Explore mythology and art with information about the classic stories of heroes and gods...from the myths of ancient Greece and Rome, to the legends of the Celts. Mythography presents resources and reference materials about mythology - including recommended books, and lexicons that explain Greek, Roman, and Celtic terms.

Gardner's Art Through the Ages

This book is the classic reference for the study of art. It features a history of artists and their works, as well as lucid and engaging descriptions of the styles and periods of art history. Highly recommended for both students and scholars.

Aphrodite in Art
Aphrodite in Myth
Art Themes

home | greek | lexicon | ambrosia

Ambrosia - Food of the Greek Gods

Ambrosia was the food of the gods and goddesses in Greek mythology. It was often accompanied by the drink nectar in celebrations, and indeed, ambrosia and nectar both appear in myth and literature as divine confections that were guaranteed to satisfy the hunger and/or thirst of any immortal resident of Mt. Olympus.

While scholars are not entirely certain what the ancient Greeks thought the composition of ambrosia (or its liquid counterpart, for that matter) actually was, it is believed that these mythical items had some connection to a sweet treat enjoyed by mortals throughout the ages - honey. Honey was highly regarded by the people of ancient Greece, so this suggestion makes sense.

Ambrosia made more than just a delightful meal, however. There are several episodes in Greek myth in which ambrosia is used by the gods and goddesses as a sort of balm, to confer grace or even immortality (in the case of mortals) onto the recipient. One such incident that demonstrates how ambrosia was used to beautify involves Aphrodite, the enchanting goddess of love. In the Homeric Hymn to Aphrodite, the goddess prepares herself for some serious seduction with the assistance of eau de ambrosia:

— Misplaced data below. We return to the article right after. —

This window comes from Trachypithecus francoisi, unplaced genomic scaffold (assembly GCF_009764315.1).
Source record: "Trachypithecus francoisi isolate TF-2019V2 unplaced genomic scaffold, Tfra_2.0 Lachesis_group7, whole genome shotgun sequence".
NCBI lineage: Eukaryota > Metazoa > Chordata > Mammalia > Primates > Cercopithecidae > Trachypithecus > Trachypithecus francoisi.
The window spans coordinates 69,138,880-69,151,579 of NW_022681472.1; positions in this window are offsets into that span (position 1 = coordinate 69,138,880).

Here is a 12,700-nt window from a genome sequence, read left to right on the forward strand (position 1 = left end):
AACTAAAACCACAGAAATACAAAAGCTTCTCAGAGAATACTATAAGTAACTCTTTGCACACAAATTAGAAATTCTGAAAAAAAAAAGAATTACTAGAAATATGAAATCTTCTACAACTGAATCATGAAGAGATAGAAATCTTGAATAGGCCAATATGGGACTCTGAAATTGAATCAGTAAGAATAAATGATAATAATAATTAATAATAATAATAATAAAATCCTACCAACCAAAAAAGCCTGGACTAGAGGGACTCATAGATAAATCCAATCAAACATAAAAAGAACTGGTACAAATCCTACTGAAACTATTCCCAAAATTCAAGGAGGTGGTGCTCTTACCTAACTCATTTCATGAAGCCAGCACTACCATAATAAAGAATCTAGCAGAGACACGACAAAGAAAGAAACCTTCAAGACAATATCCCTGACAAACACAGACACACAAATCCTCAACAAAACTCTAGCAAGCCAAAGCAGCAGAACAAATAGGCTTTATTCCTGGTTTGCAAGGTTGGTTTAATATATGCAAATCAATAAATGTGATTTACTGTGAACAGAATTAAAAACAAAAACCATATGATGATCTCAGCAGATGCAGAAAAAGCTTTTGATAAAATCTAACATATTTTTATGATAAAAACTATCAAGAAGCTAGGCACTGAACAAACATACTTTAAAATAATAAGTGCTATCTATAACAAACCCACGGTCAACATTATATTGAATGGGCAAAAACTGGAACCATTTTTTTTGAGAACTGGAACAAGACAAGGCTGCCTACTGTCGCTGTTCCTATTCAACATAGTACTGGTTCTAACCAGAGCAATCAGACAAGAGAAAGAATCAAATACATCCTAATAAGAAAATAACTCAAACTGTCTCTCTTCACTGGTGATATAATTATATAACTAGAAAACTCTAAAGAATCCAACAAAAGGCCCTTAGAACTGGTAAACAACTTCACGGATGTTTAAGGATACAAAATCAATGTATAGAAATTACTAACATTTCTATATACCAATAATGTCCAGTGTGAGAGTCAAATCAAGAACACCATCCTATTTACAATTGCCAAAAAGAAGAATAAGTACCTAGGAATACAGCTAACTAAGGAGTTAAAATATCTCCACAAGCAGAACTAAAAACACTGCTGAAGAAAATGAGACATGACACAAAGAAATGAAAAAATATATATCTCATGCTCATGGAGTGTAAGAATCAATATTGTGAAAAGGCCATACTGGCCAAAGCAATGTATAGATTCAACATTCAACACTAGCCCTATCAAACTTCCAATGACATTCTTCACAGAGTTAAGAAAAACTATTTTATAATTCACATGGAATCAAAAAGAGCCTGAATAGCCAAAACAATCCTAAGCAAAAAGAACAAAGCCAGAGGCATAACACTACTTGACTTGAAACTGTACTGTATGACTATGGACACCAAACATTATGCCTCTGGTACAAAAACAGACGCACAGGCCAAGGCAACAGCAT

"...there the Graces bathed her and anointed her
with ambrosian oil such as is rubbed on deathless gods,
divinely sweet, and made fragrant for her sake."

And while this may have been an example of gilding the lily (Aphrodite already being irresistible), ambrosia played a more serious part in other myths. In one poignant and memorable scene from Homer's Iliad, the sea-nymph Thetis uses ambrosia and nectar to preserve the body of the dead warrior Patroclus. In the same epic, Zeus calls upon Apollo to anoint another fallen hero - this time, Sarpedon - with ambrosia.

To see more definitions of words, visit the Mythography lexicon of Greek terms.

Who's Who in Classical Mythology

Who's Who in Classical Mythology

This book is a great source for information about Greek and Roman mythology! Organized alphabetically, this who's who features information about over 1200 of the most intriguing characters from Classical myth and legend.

Bulfinch's Mythology

Bulfinch's Mythology

The stories of Classical myth come to life in Bulfinch's book. This edition also features legends from other cultures.

Mythography Forums

Mythography Forums

Do you have a specific question about Greek, Roman, and Celtic mythology? Then try the Mythography forum!